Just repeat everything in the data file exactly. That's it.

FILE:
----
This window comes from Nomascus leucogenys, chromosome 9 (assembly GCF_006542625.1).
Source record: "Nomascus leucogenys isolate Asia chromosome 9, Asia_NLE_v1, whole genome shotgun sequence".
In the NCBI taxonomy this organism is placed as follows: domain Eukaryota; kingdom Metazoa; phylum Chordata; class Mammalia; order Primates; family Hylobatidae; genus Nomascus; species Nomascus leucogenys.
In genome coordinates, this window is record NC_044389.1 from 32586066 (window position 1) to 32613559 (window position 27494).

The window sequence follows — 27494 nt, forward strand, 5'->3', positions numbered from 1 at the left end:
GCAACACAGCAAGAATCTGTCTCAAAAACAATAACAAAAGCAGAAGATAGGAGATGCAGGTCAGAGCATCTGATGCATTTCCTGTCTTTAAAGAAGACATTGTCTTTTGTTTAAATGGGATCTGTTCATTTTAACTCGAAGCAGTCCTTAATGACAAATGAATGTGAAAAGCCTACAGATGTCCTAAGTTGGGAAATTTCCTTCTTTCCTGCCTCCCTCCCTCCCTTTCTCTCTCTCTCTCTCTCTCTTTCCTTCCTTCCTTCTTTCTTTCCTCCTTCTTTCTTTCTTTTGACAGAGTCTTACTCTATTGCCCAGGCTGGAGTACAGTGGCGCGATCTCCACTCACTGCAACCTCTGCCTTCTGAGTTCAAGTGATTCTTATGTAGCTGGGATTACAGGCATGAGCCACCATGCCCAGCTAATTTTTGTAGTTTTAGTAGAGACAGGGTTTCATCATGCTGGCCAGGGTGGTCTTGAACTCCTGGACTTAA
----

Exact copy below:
This window comes from Nomascus leucogenys, chromosome 9 (assembly GCF_006542625.1).
Source record: "Nomascus leucogenys isolate Asia chromosome 9, Asia_NLE_v1, whole genome shotgun sequence".
In the NCBI taxonomy this organism is placed as follows: domain Eukaryota; kingdom Metazoa; phylum Chordata; class Mammalia; order Primates; family Hylobatidae; genus Nomascus; species Nomascus leucogenys.
In genome coordinates, this window is record NC_044389.1 from 32586066 (window position 1) to 32613559 (window position 27494).

The window sequence follows — 27494 nt, forward strand, 5'->3', positions numbered from 1 at the left end:
GCAACACAGCAAGAATCTGTCTCAAAAACAATAACAAAAGCAGAAGATAGGAGATGCAGGTCAGAGCATCTGATGCATTTCCTGTCTTTAAAGAAGACATTGTCTTTTGTTTAAATGGGATCTGTTCATTTTAACTCGAAGCAGTCCTTAATGACAAATGAATGTGAAAAGCCTACAGATGTCCTAAGTTGGGAAATTTCCTTCTTTCCTGCCTCCCTCCCTCCCTTTCTCTCTCTCTCTCTCTCTCTTTCCTTCCTTCCTTCTTTCTTTCCTCCTTCTTTCTTTCTTTTGACAGAGTCTTACTCTATTGCCCAGGCTGGAGTACAGTGGCGCGATCTCCACTCACTGCAACCTCTGCCTTCTGAGTTCAAGTGATTCTTATGTAGCTGGGATTACAGGCATGAGCCACCATGCCCAGCTAATTTTTGTAGTTTTAGTAGAGACAGGGTTTCATCATGCTGGCCAGGGTGGTCTTGAACTCCTGGACTTAA